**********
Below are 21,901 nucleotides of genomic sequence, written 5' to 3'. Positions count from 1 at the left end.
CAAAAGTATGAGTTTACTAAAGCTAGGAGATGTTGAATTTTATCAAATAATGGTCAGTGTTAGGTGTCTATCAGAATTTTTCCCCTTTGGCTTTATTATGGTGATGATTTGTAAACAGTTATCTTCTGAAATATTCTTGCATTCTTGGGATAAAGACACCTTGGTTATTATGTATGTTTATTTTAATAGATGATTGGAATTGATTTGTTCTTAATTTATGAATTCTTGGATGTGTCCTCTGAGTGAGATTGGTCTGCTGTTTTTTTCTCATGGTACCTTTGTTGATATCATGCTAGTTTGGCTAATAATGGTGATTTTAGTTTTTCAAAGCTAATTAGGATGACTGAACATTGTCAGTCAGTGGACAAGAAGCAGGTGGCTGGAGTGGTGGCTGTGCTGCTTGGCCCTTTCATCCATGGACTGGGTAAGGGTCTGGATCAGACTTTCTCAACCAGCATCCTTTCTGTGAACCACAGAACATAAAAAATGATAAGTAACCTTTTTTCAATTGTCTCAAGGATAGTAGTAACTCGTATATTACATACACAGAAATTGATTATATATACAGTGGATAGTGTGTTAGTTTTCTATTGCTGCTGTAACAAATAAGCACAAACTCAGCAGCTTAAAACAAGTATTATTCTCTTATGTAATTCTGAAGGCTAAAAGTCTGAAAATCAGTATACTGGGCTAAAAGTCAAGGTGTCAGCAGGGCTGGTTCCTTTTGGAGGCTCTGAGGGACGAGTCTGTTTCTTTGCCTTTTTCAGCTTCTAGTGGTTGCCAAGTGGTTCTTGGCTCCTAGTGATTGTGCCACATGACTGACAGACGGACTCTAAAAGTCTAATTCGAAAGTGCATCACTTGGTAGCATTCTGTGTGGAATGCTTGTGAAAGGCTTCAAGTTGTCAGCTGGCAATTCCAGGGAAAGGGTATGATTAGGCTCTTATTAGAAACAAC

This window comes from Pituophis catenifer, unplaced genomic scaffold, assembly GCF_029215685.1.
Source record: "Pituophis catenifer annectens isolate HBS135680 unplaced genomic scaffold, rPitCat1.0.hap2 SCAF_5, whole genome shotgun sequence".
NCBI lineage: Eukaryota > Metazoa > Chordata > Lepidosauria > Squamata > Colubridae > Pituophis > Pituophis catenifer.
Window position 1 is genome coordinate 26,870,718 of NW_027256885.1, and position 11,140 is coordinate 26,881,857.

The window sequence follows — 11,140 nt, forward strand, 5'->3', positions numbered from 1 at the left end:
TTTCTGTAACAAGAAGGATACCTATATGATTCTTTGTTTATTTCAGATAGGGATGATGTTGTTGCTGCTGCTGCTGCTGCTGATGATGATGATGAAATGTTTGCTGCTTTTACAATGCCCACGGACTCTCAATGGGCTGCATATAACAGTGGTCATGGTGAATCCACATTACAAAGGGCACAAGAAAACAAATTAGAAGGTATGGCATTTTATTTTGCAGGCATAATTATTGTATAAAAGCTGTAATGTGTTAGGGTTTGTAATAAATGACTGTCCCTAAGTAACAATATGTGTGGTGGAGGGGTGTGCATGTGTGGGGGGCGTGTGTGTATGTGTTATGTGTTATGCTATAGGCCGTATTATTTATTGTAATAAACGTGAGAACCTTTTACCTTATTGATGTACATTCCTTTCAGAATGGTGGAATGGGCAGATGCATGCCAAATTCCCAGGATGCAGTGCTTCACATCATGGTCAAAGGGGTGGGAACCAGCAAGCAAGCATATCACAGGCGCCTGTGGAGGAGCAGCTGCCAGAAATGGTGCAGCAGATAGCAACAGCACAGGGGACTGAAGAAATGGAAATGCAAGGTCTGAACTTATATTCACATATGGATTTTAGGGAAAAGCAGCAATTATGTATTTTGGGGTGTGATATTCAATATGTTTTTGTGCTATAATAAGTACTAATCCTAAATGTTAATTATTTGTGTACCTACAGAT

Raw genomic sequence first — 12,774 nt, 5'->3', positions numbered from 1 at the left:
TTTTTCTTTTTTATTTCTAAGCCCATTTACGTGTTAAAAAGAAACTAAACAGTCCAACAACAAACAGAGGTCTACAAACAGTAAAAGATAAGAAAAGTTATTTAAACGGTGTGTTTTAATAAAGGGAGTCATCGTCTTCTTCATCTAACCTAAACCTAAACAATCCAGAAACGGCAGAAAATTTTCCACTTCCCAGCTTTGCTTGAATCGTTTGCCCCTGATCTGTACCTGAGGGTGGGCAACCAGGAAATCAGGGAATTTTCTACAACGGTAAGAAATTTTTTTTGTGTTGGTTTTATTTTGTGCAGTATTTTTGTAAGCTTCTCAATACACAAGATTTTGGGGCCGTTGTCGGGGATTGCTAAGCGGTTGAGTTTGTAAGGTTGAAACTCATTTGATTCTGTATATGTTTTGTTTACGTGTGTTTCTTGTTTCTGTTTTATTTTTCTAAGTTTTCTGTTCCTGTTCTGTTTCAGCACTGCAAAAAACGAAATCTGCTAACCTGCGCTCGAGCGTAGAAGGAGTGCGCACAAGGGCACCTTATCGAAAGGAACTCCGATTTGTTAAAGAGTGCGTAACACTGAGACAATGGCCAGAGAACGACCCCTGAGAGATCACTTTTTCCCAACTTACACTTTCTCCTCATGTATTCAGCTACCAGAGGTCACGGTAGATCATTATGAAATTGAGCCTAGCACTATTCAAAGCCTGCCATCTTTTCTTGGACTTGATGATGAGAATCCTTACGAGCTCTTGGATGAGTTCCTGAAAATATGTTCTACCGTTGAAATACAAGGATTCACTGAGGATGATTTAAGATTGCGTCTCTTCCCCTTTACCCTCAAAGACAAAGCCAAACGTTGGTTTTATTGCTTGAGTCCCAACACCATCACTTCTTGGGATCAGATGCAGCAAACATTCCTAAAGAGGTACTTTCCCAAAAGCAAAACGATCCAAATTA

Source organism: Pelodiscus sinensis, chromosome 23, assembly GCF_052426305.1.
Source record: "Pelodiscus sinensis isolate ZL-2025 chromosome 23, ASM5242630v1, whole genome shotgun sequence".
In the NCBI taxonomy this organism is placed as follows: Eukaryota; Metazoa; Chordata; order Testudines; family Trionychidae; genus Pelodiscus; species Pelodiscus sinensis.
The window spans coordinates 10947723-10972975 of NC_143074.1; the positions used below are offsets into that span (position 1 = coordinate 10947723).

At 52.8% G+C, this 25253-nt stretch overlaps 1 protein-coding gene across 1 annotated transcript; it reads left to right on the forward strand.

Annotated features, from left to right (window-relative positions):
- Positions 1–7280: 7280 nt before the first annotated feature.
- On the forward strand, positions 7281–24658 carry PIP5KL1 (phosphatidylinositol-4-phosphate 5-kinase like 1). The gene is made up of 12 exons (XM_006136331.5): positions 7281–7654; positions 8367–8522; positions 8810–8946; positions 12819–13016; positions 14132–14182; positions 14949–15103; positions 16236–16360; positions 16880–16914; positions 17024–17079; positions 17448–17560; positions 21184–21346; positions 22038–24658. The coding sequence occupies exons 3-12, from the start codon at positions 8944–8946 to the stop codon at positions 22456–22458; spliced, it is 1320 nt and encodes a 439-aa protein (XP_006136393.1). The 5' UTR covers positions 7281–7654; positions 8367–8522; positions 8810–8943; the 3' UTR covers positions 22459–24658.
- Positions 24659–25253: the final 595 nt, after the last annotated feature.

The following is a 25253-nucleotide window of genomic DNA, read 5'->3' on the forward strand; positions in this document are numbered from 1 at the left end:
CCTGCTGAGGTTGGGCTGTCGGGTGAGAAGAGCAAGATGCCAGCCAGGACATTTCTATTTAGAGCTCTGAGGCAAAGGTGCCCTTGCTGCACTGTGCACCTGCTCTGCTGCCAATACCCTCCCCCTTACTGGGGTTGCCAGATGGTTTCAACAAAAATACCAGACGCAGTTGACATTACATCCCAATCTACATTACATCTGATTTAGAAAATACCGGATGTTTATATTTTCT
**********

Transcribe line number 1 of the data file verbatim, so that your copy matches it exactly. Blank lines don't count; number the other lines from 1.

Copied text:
Below are 21,901 nucleotides of genomic sequence, written 5' to 3'. Positions count from 1 at the left end.